MCC Celebrates Women #BreakingtheBias

Promoting inclusion and strengthening economic opportunities for women is fundamental to MCC’s mission to reduce poverty through economic growth. As part of its data-driven model, MCC consistently works on understanding impediments to women benefitting from MCC projects, and designs projects to address them.

Since its inception, MCC has prioritized the incorporation of gender-inclusive initiatives into its country programs. Gender analysis informs all aspects of MCC’s work, starting with its selection of country partners. MCC’s country scorecard, used to determine eligibility for MCC funding, includes a Gender in the Economy indicator.

All MCC programs must meet the requirements of MCC’s Gender Policy. In addition, MCC recently approved an additional criterion that focuses exclusively on women’s economic empowerment, reflecting the high priority that MCC leadership places on strengthening MCC’s efforts to expand women’s economic security.

Each MCC compact and threshold program is grounded in a robust analysis of gender inequalities. It requires a Social and Gender Integration Plan, providing a comprehensive roadmap for social inclusion and gender integration throughout program implementation.

In March, MCC will launch the Women’s Data Lab and Network (WDLN) in Côte d’Ivoire to help break the bias against women in STEAM fields.

MCC recognizes that gender and social inequality are significant constraints to economic growth and poverty reduction.

MCC consistently works with partner countries to unlock the economic potential of women and overcome educational, financial, cultural and legal barriers that prevent women from fully engaging in their countries’ economies.

#Breakthebias Starting with Girls’ Education

Educational opportunities for girls and young women shape the rest of their lives and impact their ability to earn a livelihood. In countries like Cote d’Ivoire, El Salvador, Georgia, Guatemala, and Morocco, MCC has worked to increase girls’ access to quality education and improve learning environments by supporting education policy reform, training educators to promote gender equality more effectively, and building and rehabilitating schools to create more inclusive learning environments.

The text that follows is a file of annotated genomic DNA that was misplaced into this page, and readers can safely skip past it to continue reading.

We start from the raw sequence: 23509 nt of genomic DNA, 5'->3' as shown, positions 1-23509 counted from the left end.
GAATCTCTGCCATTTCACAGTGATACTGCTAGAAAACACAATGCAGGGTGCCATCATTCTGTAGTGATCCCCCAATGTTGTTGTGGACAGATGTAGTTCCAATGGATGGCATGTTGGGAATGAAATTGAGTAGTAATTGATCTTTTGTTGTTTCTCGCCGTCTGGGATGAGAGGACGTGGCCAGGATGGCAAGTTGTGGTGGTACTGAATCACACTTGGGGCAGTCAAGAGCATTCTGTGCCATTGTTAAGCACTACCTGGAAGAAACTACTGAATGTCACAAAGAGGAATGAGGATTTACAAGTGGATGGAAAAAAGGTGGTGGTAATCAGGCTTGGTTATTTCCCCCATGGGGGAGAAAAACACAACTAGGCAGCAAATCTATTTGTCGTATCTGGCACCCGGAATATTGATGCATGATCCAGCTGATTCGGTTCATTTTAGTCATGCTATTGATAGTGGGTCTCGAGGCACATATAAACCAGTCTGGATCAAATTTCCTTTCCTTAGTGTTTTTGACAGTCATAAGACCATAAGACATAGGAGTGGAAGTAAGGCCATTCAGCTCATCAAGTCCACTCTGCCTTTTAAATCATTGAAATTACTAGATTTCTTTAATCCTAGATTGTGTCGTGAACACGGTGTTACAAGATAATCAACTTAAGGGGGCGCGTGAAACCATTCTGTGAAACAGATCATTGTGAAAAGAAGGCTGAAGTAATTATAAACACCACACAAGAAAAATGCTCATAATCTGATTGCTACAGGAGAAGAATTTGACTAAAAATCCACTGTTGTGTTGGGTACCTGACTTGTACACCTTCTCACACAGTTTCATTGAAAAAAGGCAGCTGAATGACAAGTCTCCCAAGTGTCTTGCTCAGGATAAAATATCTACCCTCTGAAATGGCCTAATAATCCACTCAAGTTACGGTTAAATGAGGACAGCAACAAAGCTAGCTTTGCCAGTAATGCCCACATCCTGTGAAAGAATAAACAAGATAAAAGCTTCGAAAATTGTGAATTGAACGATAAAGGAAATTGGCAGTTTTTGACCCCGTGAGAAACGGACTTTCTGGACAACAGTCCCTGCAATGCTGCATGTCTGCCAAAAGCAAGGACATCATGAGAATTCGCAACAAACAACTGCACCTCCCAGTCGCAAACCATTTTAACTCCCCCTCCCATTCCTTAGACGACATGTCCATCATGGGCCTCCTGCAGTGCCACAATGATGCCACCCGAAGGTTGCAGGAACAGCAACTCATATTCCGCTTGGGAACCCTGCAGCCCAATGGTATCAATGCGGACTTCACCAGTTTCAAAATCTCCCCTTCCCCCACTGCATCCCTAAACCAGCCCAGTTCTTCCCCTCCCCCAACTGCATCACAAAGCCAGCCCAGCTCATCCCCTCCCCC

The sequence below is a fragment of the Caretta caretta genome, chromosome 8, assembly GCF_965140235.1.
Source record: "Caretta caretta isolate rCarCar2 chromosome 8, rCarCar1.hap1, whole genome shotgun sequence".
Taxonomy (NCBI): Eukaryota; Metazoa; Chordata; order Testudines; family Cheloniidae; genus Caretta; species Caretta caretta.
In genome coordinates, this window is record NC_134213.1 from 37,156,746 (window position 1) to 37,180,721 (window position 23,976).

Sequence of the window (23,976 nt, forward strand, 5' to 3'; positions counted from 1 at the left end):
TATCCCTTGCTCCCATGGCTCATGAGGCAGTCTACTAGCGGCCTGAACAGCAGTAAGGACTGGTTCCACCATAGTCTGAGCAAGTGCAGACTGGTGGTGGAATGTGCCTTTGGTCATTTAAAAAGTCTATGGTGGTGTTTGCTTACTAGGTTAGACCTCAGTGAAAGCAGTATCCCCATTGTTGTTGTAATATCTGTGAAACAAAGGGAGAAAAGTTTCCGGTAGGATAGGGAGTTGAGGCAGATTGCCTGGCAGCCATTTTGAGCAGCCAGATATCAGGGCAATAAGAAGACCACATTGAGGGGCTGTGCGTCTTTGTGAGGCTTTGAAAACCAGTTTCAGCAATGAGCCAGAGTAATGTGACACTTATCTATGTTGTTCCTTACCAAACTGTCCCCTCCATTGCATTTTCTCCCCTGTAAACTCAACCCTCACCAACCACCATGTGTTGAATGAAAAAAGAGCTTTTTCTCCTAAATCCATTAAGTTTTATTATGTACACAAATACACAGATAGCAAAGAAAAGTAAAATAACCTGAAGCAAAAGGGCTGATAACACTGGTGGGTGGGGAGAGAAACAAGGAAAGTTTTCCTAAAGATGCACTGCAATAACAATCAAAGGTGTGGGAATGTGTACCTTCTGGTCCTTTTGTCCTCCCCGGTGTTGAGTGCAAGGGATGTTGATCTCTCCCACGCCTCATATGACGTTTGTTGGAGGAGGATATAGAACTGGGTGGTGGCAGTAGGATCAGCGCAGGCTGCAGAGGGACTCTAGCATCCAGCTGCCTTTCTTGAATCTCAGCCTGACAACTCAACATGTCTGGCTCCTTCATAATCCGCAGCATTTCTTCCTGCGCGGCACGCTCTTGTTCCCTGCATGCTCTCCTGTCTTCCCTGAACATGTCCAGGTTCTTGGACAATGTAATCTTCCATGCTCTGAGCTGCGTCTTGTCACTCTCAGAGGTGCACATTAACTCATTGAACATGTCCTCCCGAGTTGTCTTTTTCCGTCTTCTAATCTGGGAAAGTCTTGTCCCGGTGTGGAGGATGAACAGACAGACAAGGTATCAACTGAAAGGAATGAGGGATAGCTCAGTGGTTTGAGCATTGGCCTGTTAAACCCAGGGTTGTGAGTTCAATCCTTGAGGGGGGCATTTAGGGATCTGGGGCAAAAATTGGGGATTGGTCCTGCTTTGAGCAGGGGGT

MCC’s compact with El Salvador focuses on the systemic barriers that limit girls’ educational success. MCC is supporting efforts to address gender inequality and bias in the classroom, reforming curriculum, and training teachers and students’ families to be aware of perpetuating gender stereotypes.

In El Salvador, MCC supported the development of the Ministry of Education’s gender policy and the establishment of its gender unit, which carried out essential activities to improve gender equality in the country’s educational system. An important first step was providing training on non-sexist education to over 1,500 teachers and principals, 10,000 students, 5,500 families, and over 100 staff from the Ministry of Education. These trainings served as the basis for deconstructing gender biases in the classrooms and schools.

Teachers now show a greater commitment [to gender equality] in the classroom by fostering more equitable dynamics with both girls and boys.

—Nelson Agustin Guzman, school principal

Building Women’s Skills in Traditionally Male-Dominated Sectors

MCC helps break the bias that technical jobs are not suitable for women. In Kosovo, the female labor force participation rate is among the lowest in the world, and there is a significant lack of economic opportunity for women, particularly in the energy sector, where MCC invests its largest share of resources.

The Kosovo Threshold Program is already changing perceptions about traditionally male-dominated work sectors through a series of investments designed to strengthen women’s employment and entrepreneurship in the energy sector. An internship program gives young women practical work experience and increases their employability.

  • 200 female students
    were placed for a 6-month paid internship with energy section companies nationwide.